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Short Term Outlook Dims For Copper Prices

  • China continues to be a major driver in metal markets.
  • Lockdowns in China as a result of its strict Covid policy have weighed on copper prices.
  • Analysts remain bullish on copper in the long-term, however.
Copper Prices

Let’s begin with the good news first. Global copper mine capacity rose nearly 5% to 20.38 million tons (MT) between January and September of 2022. According to a report by the International Copper Study Group (ICSG), this was mainly due to the additional production at new or expanded mines. That said, global demand for the metal was also up. Indeed, in the first nine months of the year, demand rose 2.6% to nearly 19.30 MT. This is a rather good news for those concerned with current copper price trends.

Production Up in DRC and China, but Down in Chile

Before you applaud, let’s address the bad news. Sector analysts are certain copper markets will remain bullish in the long run. According to them, factors like stricter environmental regulations, among other things, are likely to persist and worsen. Such regulations will affect new mine projects, making it harder for smelter expansions to meet demand. All of this will dampen global copper prices. In fact, it’s possible the copper price will stay below US $8,000 MT through 2023 and perhaps 2024. The ICSG recently reported that the global refined copper market deficit had widened to 295,000 T in September. This represented significant growth from the 234,000 T seen a year ago during the same period. To many experts, it’s a hint of things to come. However, it’s worth noting that global output also increased between January and September. Specifically, it rose 2.3% year on year to 19.0 MT. At the top of the list was China, the world’s leading producer of refined copper. Altogether, the country added 2.5% to its yearly output.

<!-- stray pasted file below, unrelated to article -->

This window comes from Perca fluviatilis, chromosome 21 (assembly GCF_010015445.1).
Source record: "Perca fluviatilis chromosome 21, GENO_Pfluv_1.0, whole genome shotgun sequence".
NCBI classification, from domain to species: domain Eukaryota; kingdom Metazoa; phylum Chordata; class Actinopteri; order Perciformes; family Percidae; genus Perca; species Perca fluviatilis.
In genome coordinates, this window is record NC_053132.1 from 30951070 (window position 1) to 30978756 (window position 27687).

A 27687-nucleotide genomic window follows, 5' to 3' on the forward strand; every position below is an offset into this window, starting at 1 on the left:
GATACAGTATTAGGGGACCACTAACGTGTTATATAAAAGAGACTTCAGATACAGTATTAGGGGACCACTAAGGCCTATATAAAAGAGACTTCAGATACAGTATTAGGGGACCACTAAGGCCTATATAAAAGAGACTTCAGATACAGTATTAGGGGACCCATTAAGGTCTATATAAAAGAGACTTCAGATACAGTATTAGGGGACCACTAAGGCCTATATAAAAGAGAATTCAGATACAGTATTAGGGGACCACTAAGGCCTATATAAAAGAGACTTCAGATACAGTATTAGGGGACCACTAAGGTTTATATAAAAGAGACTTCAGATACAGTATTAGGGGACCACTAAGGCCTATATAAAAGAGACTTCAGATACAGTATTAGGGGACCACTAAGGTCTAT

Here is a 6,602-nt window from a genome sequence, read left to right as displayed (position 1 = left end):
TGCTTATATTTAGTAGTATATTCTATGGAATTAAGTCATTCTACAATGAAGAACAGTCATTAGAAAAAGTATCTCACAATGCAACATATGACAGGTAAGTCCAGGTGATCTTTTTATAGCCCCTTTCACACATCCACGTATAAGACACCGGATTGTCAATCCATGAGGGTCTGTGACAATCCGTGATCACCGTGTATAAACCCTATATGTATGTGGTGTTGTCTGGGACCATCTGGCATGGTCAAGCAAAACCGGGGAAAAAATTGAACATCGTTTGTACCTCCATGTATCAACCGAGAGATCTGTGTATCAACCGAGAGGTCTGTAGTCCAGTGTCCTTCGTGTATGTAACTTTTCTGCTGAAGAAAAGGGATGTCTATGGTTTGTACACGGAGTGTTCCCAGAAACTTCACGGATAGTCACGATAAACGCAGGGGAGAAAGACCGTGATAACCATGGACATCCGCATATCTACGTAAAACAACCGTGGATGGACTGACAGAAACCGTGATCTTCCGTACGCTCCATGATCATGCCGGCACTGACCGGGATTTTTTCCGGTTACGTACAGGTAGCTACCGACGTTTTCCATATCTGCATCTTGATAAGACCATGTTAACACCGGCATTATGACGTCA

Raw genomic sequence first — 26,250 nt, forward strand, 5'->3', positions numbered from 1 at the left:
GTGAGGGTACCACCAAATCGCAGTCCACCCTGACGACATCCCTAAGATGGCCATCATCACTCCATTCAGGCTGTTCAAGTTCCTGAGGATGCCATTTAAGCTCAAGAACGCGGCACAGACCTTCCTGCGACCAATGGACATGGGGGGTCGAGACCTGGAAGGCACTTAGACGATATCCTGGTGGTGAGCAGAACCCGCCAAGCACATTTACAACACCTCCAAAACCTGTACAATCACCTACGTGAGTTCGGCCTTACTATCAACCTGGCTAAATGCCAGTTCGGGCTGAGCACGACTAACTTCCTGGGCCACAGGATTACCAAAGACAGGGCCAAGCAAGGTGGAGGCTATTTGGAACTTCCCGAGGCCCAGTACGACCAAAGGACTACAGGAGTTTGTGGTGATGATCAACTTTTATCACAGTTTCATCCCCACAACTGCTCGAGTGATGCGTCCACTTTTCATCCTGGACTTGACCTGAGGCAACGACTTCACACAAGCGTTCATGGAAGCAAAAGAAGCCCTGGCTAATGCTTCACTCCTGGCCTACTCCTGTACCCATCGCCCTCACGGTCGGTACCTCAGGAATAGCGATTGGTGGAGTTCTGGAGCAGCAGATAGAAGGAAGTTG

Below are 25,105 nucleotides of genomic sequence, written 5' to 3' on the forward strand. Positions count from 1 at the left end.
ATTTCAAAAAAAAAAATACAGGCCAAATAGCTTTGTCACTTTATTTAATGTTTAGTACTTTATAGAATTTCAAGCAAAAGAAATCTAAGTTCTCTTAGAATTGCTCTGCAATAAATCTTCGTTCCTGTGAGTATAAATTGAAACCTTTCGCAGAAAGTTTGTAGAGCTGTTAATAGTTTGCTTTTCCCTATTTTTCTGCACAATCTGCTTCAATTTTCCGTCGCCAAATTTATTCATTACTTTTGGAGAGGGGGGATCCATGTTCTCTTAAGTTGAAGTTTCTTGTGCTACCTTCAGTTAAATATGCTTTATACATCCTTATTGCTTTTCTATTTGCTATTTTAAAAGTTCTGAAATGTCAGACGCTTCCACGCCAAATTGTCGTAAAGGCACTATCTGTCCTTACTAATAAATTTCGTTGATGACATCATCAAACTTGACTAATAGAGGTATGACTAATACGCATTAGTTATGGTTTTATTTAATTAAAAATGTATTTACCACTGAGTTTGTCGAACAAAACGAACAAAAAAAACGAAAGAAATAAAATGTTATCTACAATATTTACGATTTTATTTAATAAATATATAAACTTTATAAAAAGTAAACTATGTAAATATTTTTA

On the other hand, Chile, the world’s second-largest producer, saw a 4% decline in output. This was mostly due to operational issues and smelter maintenance shutdowns. Fortunately, the Democratic Republic of the Congo really stepped up to the plate. In total, the country reported a 17% increase in production. In the DRC’s case, the increase was mainly due to its ramping up new solvent extraction and electro-winning plants. Last but not least, global secondary production from scrap rose 0.3% to 3.10 MT between January and September.

Many Factors Still Affecting the Overall Copper Price

With most metals, the global lock down spurred on by the COVID-19 pandemic had a negative impact on the copper end-use sectors. While last year’s global demand recovered from the nose dive it took in 2020, it still remains below pre-pandemic levels in some countries.

Which brings us to the next crucial question – how will China address copper production and trade in the coming months? The recent report shows that Chinese consumption grew 3.8% between Jan-Sept. However, the fresh bout of COVID currently sweeping across the country has many insiders very nervous.

Related: Chevron CEO Criticizes Biden’s SPR Strategy

Indeed, the unprecedented street protests in China last week over fresh pandemic restrictions caused the copper price index to fall on Monday. There are strong fears that the restrictions will have a negative effect on the Chinese economy, which just started to show renewed growth.

For instance, on New York’s Comex market, copper for March delivery fell 1%, touching US $7,915 per ton. Meanwhile, the average monthly global copper mine capacity currently stands at 2,264.2 MT where it was 2,156.4 MT of a year ago.

Already, the sustained rates of COVID infection have constrained mine output in a few copper producing countries. If China’s pandemic woes continue, along with insufficient smelter capacity, then China’s domestic copper uptake will suffer. If that happens, we can expect the copper price to react accordingly.

By the MetalMiner team


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